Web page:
By Khulekani Dumisa
It’s not often that your V-Class assignment is met with a bit of apprehension but it happened recently when I got allocated the updated Mercedes-Benz V220d. Spoilt brat? Not at all. I’d just gotten used to driving the V250d which kicks out 140 kW of power and 440 Nm of torque. I had even been bequeathed a taste of the V300d with 176 kW and 500 Nm (which we are not getting here in South Africa – for now anyways). I thought the drop in power might ruin my V-Class experience. A classic case of knowing a tad too much ruining otherwise good experiences…
The updated V220 – exterior
The V-Class has had minor updates to the exterior. The front features a new front bumper which gives the car a wider stance. The air-inlets have also been tweaked with the diamond grille becoming the stand out feature of the revised front, especially in the AMG-Line. New light-alloy wheel designs and colours have also been added. We particularly liked the bright Hyazinth Red metallic colour of our test V220d.
Inside, things stay mostly the same. That’s not to say the car is any less luxurious. One can confidently say that the cockpit, barring certain technological shortfalls, still leads the segment in terms of quality. Buyers can look forward to new air vents in a sportier turbine design, refreshed upholstery and equipment colours, and new trim element in twin-stripe look is used in the instrument and paneling. Another stand out feature are the new optionally available luxury seats with reclining and back massage functions as well as air conditioning. A missed opportunity is the infotainment as it is starting to show its age a bit. It lags competitors who now offer Apple CarPlay and Andriod Auto. You are relegated to relying on Bluetooth or your cable if you wish to access music or contacts on your phone. The issues are compounded by the type of centre console offered with the mini-fridge. The fridge and heated/chilled cupholders at the top are great but the fact that you have to close the centre console leaves no space for cables connected to the USB Ports. This means the driver or front passenger have to give up a spot to rest their arms which can be problematic on long trips. That said, the overall practicality will win you over. Passengers have ample shoulder and legroom. Getting in and out is easy, and you get plenty of boot space (even with all the seats up).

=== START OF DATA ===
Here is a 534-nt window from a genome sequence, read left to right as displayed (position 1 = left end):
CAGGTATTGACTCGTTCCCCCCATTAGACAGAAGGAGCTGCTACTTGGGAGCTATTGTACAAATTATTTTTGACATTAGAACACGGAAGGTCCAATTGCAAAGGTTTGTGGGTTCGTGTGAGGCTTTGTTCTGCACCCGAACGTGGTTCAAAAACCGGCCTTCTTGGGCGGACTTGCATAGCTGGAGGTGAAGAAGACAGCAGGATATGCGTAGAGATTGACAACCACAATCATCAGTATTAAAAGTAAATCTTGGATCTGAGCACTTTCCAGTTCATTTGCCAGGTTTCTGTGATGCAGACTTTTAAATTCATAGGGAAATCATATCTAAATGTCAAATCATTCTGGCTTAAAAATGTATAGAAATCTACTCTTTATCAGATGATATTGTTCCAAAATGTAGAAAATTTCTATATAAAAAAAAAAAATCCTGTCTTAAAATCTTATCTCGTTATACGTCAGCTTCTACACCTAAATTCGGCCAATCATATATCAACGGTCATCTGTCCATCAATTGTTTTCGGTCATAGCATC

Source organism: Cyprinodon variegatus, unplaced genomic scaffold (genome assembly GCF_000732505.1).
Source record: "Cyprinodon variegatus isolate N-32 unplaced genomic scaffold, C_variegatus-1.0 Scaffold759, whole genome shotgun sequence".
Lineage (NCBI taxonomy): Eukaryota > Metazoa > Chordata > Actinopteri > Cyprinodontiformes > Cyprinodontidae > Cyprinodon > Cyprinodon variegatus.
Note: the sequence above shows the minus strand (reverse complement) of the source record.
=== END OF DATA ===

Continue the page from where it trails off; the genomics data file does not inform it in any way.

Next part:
Like the V250d that we had on test recently, we were blown away by the safety features. These include Crosswind Assist, Attention Assist, and newly added Active Brake Assist, and Highbeam Assist Plus. Active Brake Assist is able to detect the risk of a collision with a vehicle driving in front and initially initiates a visual and acoustic warning. If the driver reacts, Active Brake Assist increases the brake pressure to suit the requirements of the situation. If the driver fails to react, the system initiates autonomous braking. Active Brake Assist also reacts to stationary obstacles or pedestrians crossing. These systems came in handy in the KwaZulu-Natal provincial roads which are notorious for pedestrians crossing the road in undesignated areas or livestock that roams roads without shepherds tending to it.
The V220d is powered by a 2,1 turbodiesel engine with 120kW/380Nm. It is frugal sipping around 7,6l/100km. The power of the engine is perfect if you have a family of five and won’t be towing as the lack of the extra power and torque of the V250d is immediately noticeable if you have a fully packed car. It won’t be an issue though if the idea is to always take leisurely trips around the country.
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